The stakes couldn't be higher. How the US responds to this new threat could determine who wins the defining conflict of the 21st century.

CORRECTION: This story has been corrected to more accurately reflect the size, age and budget of the Pentagon's space efforts.

http://www.cnn.com/2016/11/28/politics/space-war-us-military-preparations/index.html



CORRECTION: This story is based on Peter Singer's morbid sci-fi fantasies.
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Re: Satellites : general discussion and musings

Postby simonshack on November 30th, 2016, 9:27 pm

*

"...and the internet would slow and then stop."
:lol: :lol: :lol:

Hmmmm - now, WHY on Earth would that happen - if 99% of internet data goes through undersea cables?

What is something most people don’t know about undersea cables?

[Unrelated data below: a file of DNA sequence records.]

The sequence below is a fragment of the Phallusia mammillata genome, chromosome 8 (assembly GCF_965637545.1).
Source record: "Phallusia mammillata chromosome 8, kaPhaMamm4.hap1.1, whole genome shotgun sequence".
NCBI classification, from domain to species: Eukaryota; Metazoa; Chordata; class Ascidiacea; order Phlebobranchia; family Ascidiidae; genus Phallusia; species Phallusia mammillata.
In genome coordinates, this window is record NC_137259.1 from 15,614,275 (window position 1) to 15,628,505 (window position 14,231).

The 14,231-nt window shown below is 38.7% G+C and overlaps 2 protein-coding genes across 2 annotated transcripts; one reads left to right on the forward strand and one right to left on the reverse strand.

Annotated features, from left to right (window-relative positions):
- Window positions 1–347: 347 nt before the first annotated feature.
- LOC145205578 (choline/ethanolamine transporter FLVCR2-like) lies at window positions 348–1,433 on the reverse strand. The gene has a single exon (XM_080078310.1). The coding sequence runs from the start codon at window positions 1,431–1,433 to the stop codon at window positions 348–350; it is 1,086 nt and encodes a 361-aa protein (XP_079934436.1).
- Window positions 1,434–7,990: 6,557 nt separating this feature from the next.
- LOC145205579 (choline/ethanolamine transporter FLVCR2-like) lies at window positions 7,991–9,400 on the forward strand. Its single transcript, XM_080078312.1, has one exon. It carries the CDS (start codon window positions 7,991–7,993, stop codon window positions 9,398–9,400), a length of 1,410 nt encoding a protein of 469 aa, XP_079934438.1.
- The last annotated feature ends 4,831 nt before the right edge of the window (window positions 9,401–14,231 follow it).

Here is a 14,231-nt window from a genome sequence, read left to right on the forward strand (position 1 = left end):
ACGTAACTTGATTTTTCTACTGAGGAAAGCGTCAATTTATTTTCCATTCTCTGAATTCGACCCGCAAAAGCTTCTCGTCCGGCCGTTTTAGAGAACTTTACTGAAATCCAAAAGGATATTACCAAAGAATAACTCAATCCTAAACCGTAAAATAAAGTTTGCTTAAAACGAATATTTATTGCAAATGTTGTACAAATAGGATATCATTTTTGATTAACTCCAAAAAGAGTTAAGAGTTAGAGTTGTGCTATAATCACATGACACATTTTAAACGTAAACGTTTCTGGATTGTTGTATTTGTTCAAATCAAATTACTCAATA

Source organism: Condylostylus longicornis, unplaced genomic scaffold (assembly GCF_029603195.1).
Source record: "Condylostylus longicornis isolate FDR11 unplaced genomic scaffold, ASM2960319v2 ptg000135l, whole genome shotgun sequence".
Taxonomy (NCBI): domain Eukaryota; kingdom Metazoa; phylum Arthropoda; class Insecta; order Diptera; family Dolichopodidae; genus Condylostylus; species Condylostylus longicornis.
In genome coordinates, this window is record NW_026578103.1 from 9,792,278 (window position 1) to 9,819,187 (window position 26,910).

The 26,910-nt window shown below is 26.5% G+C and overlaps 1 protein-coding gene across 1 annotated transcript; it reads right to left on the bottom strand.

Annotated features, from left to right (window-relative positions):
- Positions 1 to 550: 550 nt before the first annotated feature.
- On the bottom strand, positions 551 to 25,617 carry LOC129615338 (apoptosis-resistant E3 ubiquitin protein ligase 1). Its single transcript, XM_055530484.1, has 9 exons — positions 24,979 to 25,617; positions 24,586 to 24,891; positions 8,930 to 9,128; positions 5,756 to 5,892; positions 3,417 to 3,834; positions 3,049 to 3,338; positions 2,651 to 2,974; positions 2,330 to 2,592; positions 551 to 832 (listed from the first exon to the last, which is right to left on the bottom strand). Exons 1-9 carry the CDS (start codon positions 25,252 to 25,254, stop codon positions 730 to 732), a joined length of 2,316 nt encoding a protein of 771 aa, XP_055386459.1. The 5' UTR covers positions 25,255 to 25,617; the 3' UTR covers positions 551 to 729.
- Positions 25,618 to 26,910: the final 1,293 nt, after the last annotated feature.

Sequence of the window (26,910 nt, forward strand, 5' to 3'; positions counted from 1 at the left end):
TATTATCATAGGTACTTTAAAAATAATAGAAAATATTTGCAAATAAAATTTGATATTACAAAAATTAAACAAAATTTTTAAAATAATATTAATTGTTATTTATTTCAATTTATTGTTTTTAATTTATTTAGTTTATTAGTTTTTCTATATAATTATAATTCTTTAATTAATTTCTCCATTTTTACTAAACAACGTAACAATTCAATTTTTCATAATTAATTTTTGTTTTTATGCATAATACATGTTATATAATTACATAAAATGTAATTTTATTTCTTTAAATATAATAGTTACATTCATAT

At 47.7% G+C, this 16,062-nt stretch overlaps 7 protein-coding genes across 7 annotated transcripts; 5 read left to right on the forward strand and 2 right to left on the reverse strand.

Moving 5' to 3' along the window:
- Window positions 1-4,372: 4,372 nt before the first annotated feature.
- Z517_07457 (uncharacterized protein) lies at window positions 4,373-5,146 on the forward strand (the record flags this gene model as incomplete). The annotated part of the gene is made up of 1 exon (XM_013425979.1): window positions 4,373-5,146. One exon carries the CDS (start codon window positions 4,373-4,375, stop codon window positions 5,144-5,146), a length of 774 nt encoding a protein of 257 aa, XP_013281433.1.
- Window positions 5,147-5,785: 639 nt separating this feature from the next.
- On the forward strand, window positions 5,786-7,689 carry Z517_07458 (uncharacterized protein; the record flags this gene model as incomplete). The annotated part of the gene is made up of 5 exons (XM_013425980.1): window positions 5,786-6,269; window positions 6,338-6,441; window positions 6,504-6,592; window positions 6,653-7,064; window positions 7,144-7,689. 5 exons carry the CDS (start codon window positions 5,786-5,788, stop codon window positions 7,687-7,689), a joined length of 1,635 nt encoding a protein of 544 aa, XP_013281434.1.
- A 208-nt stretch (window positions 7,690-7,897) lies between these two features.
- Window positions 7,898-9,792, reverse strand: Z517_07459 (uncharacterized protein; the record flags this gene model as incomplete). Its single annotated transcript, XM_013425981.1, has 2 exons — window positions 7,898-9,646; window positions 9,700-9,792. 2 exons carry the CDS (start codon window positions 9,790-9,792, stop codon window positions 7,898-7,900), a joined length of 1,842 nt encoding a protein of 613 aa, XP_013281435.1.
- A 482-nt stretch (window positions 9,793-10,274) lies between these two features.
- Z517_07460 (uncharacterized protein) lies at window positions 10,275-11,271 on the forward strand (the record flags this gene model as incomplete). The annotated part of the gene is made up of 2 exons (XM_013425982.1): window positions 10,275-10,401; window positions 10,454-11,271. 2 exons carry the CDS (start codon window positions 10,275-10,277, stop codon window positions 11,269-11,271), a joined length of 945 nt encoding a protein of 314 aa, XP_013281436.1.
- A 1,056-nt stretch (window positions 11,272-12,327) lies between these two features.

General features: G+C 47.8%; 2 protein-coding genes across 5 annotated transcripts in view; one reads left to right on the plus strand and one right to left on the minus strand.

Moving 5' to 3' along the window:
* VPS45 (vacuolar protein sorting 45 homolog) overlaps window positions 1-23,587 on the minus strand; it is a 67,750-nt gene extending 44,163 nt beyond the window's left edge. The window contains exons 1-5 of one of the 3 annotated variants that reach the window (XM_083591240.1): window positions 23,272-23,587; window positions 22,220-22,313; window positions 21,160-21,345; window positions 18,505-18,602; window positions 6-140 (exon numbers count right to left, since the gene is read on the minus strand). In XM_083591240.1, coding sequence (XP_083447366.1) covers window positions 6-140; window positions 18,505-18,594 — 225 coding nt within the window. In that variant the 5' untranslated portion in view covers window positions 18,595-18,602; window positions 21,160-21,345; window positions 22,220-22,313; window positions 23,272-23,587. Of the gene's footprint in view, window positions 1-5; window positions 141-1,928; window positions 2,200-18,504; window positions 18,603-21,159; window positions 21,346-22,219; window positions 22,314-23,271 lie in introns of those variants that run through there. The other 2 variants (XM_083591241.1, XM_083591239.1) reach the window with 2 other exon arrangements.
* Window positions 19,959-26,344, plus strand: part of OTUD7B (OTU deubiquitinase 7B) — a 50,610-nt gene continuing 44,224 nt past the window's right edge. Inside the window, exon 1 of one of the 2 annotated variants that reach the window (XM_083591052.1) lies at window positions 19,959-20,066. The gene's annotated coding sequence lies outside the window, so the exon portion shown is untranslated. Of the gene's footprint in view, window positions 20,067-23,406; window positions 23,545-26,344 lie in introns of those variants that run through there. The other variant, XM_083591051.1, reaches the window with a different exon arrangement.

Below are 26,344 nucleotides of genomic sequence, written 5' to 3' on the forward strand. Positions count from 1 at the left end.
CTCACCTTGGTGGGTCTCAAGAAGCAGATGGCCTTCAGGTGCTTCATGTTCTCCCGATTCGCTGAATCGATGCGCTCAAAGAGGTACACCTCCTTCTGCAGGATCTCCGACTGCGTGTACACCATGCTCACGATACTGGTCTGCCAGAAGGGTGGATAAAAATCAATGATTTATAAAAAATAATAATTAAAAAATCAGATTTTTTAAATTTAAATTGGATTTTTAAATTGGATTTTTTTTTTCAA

"Most people probably don’t know that 99 percent of all transoceanic data traffic goes through undersea cables, and that includes Internet usage, phone calls and text messages. This route is also faster than satellite transmissions, by up to eight-fold."
http://europe.newsweek.com/undersea-cab ... 9072?rm=eu


Also, I have to wonder what this 'Hyten' fellow is all about...

"Hyten warned that adversaries will soon be able to threaten US satellites in every orbital regime."


You probably all know that my true surname is 'Hytten' ('Shack' being just my artist name). Now, one could rightly say that I have, in fact - through the research material on this very forum, "threatened US satellites in every orbital regime"...

Hyten? Surely just a happenstance-coincidence? :P
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Re: Satellites : general discussion and musings

Postby fbenario on December 1st, 2016, 2:40 am

simonshack » November 30th, 2016, 4:27 pm wrote:Now, one could rightly say that I have, in fact - through the research material on this very forum, "threatened US satellites in every orbital regime"...

Wonderfully droll. Hilarious.